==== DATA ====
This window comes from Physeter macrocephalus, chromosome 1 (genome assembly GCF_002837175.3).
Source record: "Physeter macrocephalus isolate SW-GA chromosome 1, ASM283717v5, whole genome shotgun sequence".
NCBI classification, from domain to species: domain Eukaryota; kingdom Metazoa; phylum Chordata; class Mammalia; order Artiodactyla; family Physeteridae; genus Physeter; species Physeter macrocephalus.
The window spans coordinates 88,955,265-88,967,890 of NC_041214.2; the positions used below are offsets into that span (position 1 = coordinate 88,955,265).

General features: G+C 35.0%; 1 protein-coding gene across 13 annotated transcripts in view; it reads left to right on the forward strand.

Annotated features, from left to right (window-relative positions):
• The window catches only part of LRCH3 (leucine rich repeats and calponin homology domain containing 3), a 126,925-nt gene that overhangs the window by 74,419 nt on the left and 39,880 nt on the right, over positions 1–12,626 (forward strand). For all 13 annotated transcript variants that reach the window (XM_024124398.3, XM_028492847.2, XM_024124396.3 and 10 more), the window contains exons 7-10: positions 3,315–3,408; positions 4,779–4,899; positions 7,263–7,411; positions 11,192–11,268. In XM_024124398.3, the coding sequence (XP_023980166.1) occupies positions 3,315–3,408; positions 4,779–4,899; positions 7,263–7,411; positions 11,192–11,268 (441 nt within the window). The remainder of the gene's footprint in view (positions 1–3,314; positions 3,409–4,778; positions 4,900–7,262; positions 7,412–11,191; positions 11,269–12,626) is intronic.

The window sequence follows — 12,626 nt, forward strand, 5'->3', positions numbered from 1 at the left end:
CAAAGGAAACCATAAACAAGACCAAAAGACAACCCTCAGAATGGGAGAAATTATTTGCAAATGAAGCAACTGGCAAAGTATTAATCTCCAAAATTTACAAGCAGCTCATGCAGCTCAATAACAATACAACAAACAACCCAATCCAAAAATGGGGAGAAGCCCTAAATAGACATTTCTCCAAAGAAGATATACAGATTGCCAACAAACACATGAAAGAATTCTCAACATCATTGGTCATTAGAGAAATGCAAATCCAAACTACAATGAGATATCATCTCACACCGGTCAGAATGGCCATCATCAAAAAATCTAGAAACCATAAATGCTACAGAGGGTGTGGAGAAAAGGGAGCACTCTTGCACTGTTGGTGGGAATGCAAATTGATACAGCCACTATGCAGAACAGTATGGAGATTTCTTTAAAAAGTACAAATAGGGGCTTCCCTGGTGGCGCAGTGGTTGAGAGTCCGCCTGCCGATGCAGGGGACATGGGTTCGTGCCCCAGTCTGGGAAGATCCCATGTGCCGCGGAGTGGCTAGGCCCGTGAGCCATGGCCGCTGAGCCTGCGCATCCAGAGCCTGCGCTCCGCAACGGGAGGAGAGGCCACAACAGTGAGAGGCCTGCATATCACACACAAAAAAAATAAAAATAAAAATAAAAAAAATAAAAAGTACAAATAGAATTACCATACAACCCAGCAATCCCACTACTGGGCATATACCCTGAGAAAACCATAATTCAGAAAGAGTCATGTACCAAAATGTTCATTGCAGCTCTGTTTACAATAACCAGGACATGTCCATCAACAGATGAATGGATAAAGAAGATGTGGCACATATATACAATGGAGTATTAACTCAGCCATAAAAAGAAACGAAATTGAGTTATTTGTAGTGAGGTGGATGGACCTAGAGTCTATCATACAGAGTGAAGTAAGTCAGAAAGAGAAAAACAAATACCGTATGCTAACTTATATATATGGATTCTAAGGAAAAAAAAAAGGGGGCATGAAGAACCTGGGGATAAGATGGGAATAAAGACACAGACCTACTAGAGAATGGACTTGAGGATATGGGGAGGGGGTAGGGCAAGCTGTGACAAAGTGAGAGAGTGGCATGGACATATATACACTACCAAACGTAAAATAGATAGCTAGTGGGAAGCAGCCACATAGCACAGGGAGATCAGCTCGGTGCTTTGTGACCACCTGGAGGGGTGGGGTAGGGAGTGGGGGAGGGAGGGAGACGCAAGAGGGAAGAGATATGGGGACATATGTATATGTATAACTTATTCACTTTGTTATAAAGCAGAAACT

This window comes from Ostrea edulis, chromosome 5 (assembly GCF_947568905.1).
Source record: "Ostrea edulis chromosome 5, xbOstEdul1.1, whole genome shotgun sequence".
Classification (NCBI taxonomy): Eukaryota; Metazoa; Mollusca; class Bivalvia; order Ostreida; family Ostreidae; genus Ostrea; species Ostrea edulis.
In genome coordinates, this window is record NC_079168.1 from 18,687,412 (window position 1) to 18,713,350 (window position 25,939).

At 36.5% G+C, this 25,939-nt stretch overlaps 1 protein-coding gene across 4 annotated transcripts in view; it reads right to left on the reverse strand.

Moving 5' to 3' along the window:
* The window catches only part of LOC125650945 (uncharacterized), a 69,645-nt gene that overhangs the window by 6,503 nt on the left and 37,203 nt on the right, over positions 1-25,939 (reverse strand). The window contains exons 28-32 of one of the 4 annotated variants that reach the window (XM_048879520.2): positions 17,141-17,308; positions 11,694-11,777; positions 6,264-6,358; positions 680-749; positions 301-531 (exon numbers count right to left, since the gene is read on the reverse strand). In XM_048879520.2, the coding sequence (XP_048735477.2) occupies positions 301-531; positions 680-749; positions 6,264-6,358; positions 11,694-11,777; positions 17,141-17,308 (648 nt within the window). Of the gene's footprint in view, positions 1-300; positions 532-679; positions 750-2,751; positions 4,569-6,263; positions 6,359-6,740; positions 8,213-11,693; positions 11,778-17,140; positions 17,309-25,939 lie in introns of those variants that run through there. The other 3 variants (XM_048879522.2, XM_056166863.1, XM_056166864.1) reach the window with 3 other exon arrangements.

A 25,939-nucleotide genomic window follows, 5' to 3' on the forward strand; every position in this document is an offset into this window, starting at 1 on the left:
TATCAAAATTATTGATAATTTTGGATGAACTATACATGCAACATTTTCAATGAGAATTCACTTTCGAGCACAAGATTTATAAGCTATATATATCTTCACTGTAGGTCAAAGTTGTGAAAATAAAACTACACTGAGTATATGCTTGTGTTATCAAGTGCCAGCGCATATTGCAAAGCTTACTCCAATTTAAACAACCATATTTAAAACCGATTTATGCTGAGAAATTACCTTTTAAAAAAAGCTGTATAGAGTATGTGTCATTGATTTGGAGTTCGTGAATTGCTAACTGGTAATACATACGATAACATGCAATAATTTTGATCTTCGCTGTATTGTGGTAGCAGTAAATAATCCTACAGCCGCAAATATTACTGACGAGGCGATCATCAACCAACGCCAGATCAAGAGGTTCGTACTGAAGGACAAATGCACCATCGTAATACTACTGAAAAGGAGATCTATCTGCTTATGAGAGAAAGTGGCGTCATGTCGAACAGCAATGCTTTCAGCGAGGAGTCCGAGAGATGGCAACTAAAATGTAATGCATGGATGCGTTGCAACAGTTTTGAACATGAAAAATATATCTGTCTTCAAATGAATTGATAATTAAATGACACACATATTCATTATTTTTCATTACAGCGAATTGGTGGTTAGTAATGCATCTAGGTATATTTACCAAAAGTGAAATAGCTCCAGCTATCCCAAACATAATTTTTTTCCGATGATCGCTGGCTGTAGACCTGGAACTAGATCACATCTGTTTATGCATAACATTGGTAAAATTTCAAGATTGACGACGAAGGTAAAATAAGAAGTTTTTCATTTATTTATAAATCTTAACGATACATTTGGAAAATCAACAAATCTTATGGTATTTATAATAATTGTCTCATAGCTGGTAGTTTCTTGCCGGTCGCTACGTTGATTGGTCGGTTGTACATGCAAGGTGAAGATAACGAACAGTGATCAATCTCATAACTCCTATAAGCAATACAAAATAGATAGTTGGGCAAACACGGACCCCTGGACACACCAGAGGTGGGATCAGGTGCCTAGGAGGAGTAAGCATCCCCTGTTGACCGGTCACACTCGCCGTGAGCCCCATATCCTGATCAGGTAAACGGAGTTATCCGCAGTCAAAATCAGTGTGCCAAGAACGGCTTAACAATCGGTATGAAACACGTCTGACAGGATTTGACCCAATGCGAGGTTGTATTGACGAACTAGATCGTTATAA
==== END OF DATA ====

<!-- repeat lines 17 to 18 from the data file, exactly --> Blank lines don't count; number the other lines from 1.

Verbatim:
A 25,939-nucleotide genomic window follows, 5' to 3' on the forward strand; every position in this document is an offset into this window, starting at 1 on the left:
TATCAAAATTATTGATAATTTTGGATGAACTATACATGCAACATTTTCAATGAGAATTCACTTTCGAGCACAAGATTTATAAGCTATATATATCTTCACTGTAGGTCAAAGTTGTGAAAATAAAACTACACTGAGTATATGCTTGTGTTATCAAGTGCCAGCGCATATTGCAAAGCTTACTCCAATTTAAACAACCATATTTAAAACCGATTTATGCTGAGAAATTACCTTTTAAAAAAAGCTGTATAGAGTATGTGTCATTGATTTGGAGTTCGTGAATTGCTAACTGGTAATACATACGATAACATGCAATAATTTTGATCTTCGCTGTATTGTGGTAGCAGTAAATAATCCTACAGCCGCAAATATTACTGACGAGGCGATCATCAACCAACGCCAGATCAAGAGGTTCGTACTGAAGGACAAATGCACCATCGTAATACTACTGAAAAGGAGATCTATCTGCTTATGAGAGAAAGTGGCGTCATGTCGAACAGCAATGCTTTCAGCGAGGAGTCCGAGAGATGGCAACTAAAATGTAATGCATGGATGCGTTGCAACAGTTTTGAACATGAAAAATATATCTGTCTTCAAATGAATTGATAATTAAATGACACACATATTCATTATTTTTCATTACAGCGAATTGGTGGTTAGTAATGCATCTAGGTATATTTACCAAAAGTGAAATAGCTCCAGCTATCCCAAACATAATTTTTTTCCGATGATCGCTGGCTGTAGACCTGGAACTAGATCACATCTGTTTATGCATAACATTGGTAAAATTTCAAGATTGACGACGAAGGTAAAATAAGAAGTTTTTCATTTATTTATAAATCTTAACGATACATTTGGAAAATCAACAAATCTTATGGTATTTATAATAATTGTCTCATAGCTGGTAGTTTCTTGCCGGTCGCTACGTTGATTGGTCGGTTGTACATGCAAGGTGAAGATAACGAACAGTGATCAATCTCATAACTCCTATAAGCAATACAAAATAGATAGTTGGGCAAACACGGACCCCTGGACACACCAGAGGTGGGATCAGGTGCCTAGGAGGAGTAAGCATCCCCTGTTGACCGGTCACACTCGCCGTGAGCCCCATATCCTGATCAGGTAAACGGAGTTATCCGCAGTCAAAATCAGTGTGCCAAGAACGGCTTAACAATCGGTATGAAACACGTCTGACAGGATTTGACCCAATGCGAGGTTGTATTGACGAACTAGATCGTTATAA